June 15, 2020 | Erin Bluvas, email@example.com
The Health Resources and Services Administration has awarded $450,000 to epidemiology professor Jihong Liu, who will lead the Arnold School’s maternal and child health experts in bolstering programming and training opportunities in this area. The five-year grant is part of HRSA’s Maternal and Child Health Public Health Catalyst Program and aims to provide an increased focus on fundamental maternal and child health content and competencies within schools of public health while introducing students to careers within the field.
With support from graduate director for epidemiology Linda Hazlett and director of evaluation and academic assessment Delores Pluto, Liu will work with maternal and child health researchers from across the Arnold School to build on the solid foundation of academic courses, practical applications and research opportunities already available at the School to strengthen the existing programming. Approximately 40 Arnold School researchers have expertise related to maternal and child health populations, and many of these faculty members will contribute to the project.
As with many public health issues, the geographical backdrop of the Arnold School’s endeavors to address maternal and child health challenges offers a unique context and opportunity for developing solutions to the many problems that plague these populations. South Carolina ranks poorly for many key maternal and child health indicators and is experiencing increasing trends in preterm births and infant mortality. Further, health disparities related to race, socioeconomic status and urban/rural residence persist within the state.
“There is an urgent need for a diverse, skilled, capable and informed workforce to serve South Carolina families,” Liu says. “Building on the extensive maternal and child health-relevant courses offered, rich faculty expertise and student interest, this grant will allow us to establish a maternal and child health curricular infrastructure at the Arnold School – which is the sole accredited school of public health in the state – to train professionals who are dedicated to improving the health and well-being of women, infants, children, youth and families and who will help meet our state and nation’s current and future needs for a specialized workforce.”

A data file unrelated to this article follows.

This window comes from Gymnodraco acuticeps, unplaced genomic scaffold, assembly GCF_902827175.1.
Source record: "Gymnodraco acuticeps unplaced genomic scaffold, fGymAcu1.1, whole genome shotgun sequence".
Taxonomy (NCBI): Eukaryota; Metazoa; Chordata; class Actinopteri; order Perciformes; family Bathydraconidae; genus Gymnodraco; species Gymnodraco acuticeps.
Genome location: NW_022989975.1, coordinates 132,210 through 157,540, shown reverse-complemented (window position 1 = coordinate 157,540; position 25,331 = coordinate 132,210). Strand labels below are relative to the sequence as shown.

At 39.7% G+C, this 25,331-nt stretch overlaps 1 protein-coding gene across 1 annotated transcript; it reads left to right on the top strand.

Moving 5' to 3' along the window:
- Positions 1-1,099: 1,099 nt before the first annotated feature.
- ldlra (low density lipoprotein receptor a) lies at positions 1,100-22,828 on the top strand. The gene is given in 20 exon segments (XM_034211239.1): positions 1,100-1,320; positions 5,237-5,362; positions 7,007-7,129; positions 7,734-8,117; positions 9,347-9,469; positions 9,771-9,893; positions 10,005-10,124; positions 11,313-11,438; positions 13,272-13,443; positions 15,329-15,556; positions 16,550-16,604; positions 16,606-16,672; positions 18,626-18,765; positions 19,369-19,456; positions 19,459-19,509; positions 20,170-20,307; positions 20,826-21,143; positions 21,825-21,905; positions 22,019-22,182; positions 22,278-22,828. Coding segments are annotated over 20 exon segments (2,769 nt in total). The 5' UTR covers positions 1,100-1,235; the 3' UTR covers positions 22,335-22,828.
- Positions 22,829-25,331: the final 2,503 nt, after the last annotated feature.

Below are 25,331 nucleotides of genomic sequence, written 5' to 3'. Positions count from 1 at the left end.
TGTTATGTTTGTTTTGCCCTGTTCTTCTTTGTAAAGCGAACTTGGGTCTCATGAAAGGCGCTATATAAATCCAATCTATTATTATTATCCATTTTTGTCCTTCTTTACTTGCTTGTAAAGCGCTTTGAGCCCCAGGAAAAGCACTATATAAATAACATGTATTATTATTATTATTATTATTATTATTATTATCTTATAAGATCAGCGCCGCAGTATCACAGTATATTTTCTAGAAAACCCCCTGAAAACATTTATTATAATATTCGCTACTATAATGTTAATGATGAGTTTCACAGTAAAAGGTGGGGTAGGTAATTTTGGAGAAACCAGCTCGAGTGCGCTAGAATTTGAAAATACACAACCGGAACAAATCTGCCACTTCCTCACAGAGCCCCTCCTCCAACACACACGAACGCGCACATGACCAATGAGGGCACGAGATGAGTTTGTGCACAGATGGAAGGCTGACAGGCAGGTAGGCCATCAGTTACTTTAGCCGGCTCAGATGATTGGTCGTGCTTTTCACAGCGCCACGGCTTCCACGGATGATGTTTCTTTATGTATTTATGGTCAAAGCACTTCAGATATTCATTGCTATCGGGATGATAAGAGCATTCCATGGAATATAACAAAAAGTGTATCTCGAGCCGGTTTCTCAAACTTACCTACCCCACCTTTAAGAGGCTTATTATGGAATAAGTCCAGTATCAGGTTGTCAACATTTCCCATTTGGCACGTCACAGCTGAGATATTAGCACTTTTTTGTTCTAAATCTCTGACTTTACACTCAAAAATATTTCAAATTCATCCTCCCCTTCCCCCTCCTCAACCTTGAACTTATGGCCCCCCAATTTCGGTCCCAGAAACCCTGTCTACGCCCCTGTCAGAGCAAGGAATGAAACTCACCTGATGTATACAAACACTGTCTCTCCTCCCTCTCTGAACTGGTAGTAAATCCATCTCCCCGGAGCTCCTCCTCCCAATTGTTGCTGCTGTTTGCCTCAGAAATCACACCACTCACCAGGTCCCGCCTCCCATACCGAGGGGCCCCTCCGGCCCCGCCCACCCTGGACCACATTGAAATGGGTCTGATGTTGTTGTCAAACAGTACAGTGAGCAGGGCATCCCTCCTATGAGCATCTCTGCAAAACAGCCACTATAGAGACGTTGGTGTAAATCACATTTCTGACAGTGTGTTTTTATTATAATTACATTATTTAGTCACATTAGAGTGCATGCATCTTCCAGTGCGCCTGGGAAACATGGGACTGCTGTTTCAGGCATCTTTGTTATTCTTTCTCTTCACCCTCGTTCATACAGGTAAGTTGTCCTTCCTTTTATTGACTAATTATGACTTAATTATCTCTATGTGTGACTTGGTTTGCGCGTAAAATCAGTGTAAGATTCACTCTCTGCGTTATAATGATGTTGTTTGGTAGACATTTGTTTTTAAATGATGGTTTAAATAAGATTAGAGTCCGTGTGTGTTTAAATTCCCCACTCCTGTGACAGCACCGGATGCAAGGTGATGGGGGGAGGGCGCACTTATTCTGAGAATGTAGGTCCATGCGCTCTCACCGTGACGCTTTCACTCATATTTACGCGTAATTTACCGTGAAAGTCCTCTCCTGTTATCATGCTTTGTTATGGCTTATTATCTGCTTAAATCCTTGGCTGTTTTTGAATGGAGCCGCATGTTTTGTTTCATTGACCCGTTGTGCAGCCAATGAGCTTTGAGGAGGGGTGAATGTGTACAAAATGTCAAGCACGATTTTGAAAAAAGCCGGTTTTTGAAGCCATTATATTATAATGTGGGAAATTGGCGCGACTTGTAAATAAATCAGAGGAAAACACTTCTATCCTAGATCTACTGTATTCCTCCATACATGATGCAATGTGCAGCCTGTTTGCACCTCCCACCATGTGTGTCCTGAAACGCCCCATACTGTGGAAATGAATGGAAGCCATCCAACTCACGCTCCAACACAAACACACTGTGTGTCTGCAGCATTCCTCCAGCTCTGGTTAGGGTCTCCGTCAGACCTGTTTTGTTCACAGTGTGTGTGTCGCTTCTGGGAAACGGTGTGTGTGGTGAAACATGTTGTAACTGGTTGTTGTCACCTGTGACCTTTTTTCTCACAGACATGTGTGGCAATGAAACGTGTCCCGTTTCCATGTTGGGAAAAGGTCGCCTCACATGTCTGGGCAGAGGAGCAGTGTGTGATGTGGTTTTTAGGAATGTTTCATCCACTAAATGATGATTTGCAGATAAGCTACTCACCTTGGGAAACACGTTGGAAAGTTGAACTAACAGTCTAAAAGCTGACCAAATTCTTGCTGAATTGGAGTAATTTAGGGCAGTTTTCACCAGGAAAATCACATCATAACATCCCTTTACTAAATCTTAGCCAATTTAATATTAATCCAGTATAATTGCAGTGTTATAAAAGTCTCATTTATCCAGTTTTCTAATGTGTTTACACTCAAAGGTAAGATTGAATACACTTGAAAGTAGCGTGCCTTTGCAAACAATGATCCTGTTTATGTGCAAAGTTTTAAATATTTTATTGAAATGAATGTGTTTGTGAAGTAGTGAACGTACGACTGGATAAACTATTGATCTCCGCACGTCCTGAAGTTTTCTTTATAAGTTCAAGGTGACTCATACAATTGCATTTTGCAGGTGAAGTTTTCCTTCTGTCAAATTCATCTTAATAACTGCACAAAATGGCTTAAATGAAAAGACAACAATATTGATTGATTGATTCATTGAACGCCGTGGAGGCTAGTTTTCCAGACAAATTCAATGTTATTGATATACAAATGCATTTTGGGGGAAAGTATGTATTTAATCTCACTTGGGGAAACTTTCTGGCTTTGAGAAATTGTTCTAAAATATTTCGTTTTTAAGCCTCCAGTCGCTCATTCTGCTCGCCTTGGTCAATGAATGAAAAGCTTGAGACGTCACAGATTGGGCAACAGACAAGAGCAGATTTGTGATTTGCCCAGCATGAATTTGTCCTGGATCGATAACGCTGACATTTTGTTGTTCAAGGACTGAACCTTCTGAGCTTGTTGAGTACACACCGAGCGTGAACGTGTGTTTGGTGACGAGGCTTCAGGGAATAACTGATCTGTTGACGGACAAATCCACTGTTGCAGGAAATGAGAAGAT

As part of the Maternal and Child Health Public Health Catalyst Program, Liu and her colleagues will expand the Arnold School’s maternal and child health curriculum beyond its existing courses, develop a maternal and child health certificate program, and work to ensure that the students enrolled in the program represent diverse backgrounds. The team will also engage students as trainees within the catalyst program to help prepare them for careers in maternal and child health-focused jobs in public health. This goal will be achieved through activities such as connecting certificate program students with faculty mentors who share similar interests, creating a Maternal and Child Health Student Interest Group, and establishing a Maternal and Child Health Scholar Program to enhance the training of particularly promising students by offering competitive research funding to foster and support student projects.
“We are excited to receive this much-needed funding to recruit and support our students and student-related activities in maternal and child health while developing a stronger curriculum in this area,” Liu says. “With our joint efforts, we hope to be able to work toward establishing an Excellence Center in Maternal and Child Health in the future.”
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